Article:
Big banks are shaping up for a fresh market war following Family Bank’s announcement that it has set aside Sh8 billion for mortgage lending — marking its entry into the lucrative homes loan market.
The bank on Tuesday said it will focus more on borrowers who already own land and will lend between Sh700,000 and Sh1.5 million for this segment of the market — a pointer that it is going for the low-income segment that other lenders have shied away from.
This promises to raise mortgage accounts that the World Bank says stood at a measly 15,000 in 2009, meaning that the home lending market was an elitist venture.
Family Bank, however, will offer other mortgage products including big ticket commercial homes projects putting it in a head-to-head battle with KCB, Housing Finance and CFC Bank at a base rate of 15 per cent.
“The low-income segment has a huge potential for us because it involves small loans which will enable us reach the masses,” said Peter Munyiri, the CEO of Family Bank. “We have always been a mass-market lender.
The bank is targeting people who have already bought land and need financing to enable them to develop it,” Mr Munyiri said.
Rapid urbanisation, population growth and expansion of the middle class have emerged as key drivers of Kenya’s red-hot property market that is riding on nearly three decades of under investment in mid-segment of housing.
This has sparked a rally in rent and home prices that is attracting investors to the property market that is emerging as a favoured investment home compared to equities, bonds and bank deposits.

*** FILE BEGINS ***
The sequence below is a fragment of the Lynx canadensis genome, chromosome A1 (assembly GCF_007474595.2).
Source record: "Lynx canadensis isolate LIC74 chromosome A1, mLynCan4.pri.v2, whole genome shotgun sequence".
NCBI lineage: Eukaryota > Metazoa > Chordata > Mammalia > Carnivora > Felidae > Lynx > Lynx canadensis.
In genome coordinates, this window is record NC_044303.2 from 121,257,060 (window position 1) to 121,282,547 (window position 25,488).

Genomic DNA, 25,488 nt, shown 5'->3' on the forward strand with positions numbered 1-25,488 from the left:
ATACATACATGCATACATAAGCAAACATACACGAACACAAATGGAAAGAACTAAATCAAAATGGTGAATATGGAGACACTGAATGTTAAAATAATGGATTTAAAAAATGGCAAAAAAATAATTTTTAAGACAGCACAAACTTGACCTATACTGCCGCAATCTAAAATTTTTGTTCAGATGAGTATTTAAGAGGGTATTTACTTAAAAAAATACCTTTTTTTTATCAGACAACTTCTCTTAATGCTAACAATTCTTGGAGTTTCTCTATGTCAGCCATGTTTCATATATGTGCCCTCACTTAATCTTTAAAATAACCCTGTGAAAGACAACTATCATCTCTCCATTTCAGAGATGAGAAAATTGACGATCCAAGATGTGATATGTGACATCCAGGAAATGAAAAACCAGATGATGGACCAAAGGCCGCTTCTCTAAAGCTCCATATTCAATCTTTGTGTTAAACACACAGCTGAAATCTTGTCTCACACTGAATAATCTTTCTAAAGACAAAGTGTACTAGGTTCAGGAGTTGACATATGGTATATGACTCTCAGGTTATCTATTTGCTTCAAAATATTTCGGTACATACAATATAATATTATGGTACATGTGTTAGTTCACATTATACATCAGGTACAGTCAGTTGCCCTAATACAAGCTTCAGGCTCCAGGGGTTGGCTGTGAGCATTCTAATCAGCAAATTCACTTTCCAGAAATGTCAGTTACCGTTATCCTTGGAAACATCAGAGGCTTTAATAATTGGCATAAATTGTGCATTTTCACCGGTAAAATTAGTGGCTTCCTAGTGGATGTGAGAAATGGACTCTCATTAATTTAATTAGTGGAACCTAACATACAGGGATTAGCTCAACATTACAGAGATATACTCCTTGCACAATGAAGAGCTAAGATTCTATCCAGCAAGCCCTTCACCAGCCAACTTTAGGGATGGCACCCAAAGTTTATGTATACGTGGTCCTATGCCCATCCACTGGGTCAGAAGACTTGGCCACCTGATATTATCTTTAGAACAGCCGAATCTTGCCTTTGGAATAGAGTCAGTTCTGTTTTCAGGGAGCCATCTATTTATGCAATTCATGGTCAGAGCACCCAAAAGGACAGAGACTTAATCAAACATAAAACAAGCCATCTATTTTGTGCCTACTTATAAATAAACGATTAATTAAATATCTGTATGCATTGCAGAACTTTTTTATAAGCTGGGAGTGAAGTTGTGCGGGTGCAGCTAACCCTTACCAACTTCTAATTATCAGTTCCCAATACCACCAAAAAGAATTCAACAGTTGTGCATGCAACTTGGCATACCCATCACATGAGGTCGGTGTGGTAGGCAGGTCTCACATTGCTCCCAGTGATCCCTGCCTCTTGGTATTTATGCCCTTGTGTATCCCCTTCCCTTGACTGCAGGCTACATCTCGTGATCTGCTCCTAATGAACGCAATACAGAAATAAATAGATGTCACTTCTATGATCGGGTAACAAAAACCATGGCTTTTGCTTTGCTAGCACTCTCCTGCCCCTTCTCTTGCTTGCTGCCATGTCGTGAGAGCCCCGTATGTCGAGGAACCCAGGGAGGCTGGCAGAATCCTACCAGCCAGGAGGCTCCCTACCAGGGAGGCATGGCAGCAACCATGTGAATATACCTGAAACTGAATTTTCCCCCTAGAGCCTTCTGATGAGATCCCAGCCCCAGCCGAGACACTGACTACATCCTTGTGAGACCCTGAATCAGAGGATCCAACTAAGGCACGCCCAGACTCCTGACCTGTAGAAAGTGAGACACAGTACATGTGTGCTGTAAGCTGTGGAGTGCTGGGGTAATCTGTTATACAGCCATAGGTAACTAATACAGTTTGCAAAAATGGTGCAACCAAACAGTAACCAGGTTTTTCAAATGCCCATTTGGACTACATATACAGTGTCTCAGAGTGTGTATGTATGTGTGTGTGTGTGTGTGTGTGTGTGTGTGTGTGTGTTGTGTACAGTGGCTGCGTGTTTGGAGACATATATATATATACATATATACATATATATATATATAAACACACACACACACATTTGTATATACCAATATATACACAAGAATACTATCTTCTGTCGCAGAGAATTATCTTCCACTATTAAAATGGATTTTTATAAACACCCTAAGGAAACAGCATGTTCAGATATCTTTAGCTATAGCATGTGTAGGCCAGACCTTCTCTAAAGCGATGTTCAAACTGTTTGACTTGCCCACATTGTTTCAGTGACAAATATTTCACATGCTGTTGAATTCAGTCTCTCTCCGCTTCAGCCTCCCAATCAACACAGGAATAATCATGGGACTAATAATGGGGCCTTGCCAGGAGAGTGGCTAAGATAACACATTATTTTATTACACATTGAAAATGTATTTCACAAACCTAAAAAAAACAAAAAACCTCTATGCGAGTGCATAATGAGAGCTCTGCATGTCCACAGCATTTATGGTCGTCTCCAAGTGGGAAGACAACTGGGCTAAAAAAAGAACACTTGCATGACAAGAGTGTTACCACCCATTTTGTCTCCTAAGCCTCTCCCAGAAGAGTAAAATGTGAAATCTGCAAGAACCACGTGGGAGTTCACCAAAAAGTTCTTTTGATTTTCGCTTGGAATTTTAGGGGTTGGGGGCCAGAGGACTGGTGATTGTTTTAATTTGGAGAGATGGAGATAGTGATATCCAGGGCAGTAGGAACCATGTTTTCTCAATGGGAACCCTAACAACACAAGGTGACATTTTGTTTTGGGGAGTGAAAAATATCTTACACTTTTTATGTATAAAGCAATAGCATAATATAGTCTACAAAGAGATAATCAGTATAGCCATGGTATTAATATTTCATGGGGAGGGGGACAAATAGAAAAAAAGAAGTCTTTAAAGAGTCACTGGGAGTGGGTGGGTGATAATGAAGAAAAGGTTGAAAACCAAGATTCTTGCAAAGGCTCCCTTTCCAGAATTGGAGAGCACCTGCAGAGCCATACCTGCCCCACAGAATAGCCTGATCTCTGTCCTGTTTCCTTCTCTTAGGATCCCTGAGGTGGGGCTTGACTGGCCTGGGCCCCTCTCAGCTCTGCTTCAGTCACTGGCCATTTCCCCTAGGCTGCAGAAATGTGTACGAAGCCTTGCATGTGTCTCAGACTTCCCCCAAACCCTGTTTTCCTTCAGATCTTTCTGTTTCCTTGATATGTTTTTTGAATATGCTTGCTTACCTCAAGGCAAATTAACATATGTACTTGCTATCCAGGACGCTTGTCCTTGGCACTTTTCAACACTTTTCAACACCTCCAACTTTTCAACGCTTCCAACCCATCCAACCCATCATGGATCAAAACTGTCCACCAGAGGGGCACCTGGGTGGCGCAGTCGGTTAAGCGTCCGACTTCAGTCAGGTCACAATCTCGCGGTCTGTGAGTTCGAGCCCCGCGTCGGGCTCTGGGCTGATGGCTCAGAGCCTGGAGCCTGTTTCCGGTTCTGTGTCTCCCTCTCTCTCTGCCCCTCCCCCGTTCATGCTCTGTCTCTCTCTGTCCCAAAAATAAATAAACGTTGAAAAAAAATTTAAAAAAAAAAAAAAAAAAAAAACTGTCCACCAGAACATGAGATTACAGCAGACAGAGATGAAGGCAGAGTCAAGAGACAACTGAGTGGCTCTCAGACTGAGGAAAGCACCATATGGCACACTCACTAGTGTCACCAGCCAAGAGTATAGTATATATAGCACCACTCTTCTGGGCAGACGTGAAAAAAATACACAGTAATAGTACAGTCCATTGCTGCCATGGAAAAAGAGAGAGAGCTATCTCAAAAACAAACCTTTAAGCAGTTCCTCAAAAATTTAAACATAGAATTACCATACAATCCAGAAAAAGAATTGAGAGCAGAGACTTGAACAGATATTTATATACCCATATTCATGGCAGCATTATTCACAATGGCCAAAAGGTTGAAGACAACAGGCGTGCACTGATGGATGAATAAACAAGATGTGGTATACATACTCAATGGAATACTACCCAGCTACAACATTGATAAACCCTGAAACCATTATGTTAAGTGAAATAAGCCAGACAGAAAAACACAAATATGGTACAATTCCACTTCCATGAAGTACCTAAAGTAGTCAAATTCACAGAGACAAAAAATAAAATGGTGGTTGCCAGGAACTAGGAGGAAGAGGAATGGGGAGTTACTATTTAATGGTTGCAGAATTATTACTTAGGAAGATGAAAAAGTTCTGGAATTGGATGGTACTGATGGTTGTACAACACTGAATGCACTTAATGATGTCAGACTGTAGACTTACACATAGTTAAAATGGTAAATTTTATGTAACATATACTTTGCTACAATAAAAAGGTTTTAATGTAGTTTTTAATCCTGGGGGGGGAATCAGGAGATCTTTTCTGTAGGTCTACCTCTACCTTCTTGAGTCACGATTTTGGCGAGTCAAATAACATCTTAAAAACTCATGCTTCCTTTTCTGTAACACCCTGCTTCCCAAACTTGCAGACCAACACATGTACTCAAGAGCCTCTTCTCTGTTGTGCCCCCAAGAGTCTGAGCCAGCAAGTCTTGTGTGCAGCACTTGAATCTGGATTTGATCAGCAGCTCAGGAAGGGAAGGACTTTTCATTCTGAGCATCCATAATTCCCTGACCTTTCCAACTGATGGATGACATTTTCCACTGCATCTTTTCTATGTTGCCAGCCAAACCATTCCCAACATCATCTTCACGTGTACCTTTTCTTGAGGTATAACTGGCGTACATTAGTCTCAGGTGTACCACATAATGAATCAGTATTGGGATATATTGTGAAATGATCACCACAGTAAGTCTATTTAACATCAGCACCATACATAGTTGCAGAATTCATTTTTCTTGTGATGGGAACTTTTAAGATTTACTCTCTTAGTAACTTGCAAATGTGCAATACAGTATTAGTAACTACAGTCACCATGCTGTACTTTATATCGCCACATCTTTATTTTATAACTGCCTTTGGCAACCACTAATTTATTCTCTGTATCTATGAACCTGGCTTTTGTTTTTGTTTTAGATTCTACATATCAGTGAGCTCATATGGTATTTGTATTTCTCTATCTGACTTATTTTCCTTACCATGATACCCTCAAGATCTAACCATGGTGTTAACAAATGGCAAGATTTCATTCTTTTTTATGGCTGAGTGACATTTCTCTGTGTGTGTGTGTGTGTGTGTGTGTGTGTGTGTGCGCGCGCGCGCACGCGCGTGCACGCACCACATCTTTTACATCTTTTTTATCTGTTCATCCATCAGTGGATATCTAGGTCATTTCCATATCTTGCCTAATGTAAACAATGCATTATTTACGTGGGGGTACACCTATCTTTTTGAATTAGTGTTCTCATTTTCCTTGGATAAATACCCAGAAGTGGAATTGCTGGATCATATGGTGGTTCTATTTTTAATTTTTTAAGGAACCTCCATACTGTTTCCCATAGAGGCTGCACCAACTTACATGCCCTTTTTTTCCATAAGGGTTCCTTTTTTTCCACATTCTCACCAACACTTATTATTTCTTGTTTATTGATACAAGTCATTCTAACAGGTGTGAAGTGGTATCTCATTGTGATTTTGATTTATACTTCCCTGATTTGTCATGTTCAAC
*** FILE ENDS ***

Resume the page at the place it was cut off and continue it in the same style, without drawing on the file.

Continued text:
As a result, real-estate lending has emerged as a profit driver for Kenya’s commercial banks who are racing to get a price of the market on increased demand for financing.
In the 12 months to November, real-estate has posted the third largest uptake of loans after households and traders.
New lending to real-estate stood at Sh38 billion compared households (Sh57 billion), trade (Sh47 billion) and manufacturing (Sh33 billion).
This increased activity in the homes lending market has seen HF lose its market leadership position to KCB, which now has 29.7 per cent stake in the loans market. HF stake has reduced to 27.9 per cent from about 40 per cent in 2006 as other banks lend faster that it’s growing its loan book.
CFC Stanbic had 10.7 per cent stake, Standard Chartered Bank (8.2 per cent) and Barclays Bank (5.1 per cent).
For Family Bank, which has modelled its business around micro-finance, it is eyeing new business lines that include home loans and corporate banking which offer big ticket lending at relatively lower cost.
Mr Munyiri said the bank wants to capture the entire breadth of the banking market to include lending to blue chip firms, forex trading and treasury functions. “Our customers have been seeking other banking services from our rivals, this will stop and we will exploit our strengths such as our vast branch network to get a footing in the new business lines,” said Mr Munyiri.
The bank is aggressively searching for new business lines following the purchase of a 22.4 per cent stake for Sh916 million last October by a consortium of investors including PE fund AfricInvest, FMO of the Netherlands, and Norway’s Norfund .
This has also culminated in the shake-up of its executive suite that has seen its tap managers from big banks such as KCB and Barclays including Mr Munyiri who joined the lender in July.
It plans to list at the Nairobi Stock Exchange by the end of October and announced a 15.4 per cent growth in half year net profit to Sh187 million.